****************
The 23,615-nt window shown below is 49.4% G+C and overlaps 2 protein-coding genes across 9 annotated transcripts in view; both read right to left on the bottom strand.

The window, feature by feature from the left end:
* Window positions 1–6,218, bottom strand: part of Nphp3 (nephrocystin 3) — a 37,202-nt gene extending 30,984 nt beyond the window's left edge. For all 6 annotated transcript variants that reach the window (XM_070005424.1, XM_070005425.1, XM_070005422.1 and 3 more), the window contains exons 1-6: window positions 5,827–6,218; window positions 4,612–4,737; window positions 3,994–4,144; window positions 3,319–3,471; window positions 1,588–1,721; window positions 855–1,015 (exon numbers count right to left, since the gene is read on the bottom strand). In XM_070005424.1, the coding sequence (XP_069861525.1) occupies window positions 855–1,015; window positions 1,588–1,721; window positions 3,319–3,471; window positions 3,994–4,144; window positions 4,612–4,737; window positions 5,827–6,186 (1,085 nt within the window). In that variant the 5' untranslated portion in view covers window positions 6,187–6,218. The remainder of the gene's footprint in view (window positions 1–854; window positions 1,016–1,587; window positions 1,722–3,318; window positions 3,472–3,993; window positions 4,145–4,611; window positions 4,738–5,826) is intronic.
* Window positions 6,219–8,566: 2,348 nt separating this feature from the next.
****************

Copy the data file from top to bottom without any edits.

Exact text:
The 23,615-nt window shown below is 49.4% G+C and overlaps 2 protein-coding genes across 9 annotated transcripts in view; both read right to left on the bottom strand.

The window, feature by feature from the left end:
* Window positions 1–6,218, bottom strand: part of Nphp3 (nephrocystin 3) — a 37,202-nt gene extending 30,984 nt beyond the window's left edge. For all 6 annotated transcript variants that reach the window (XM_070005424.1, XM_070005425.1, XM_070005422.1 and 3 more), the window contains exons 1-6: window positions 5,827–6,218; window positions 4,612–4,737; window positions 3,994–4,144; window positions 3,319–3,471; window positions 1,588–1,721; window positions 855–1,015 (exon numbers count right to left, since the gene is read on the bottom strand). In XM_070005424.1, the coding sequence (XP_069861525.1) occupies window positions 855–1,015; window positions 1,588–1,721; window positions 3,319–3,471; window positions 3,994–4,144; window positions 4,612–4,737; window positions 5,827–6,186 (1,085 nt within the window). In that variant the 5' untranslated portion in view covers window positions 6,187–6,218. The remainder of the gene's footprint in view (window positions 1–854; window positions 1,016–1,587; window positions 1,722–3,318; window positions 3,472–3,993; window positions 4,145–4,611; window positions 4,738–5,826) is intronic.
* Window positions 6,219–8,566: 2,348 nt separating this feature from the next.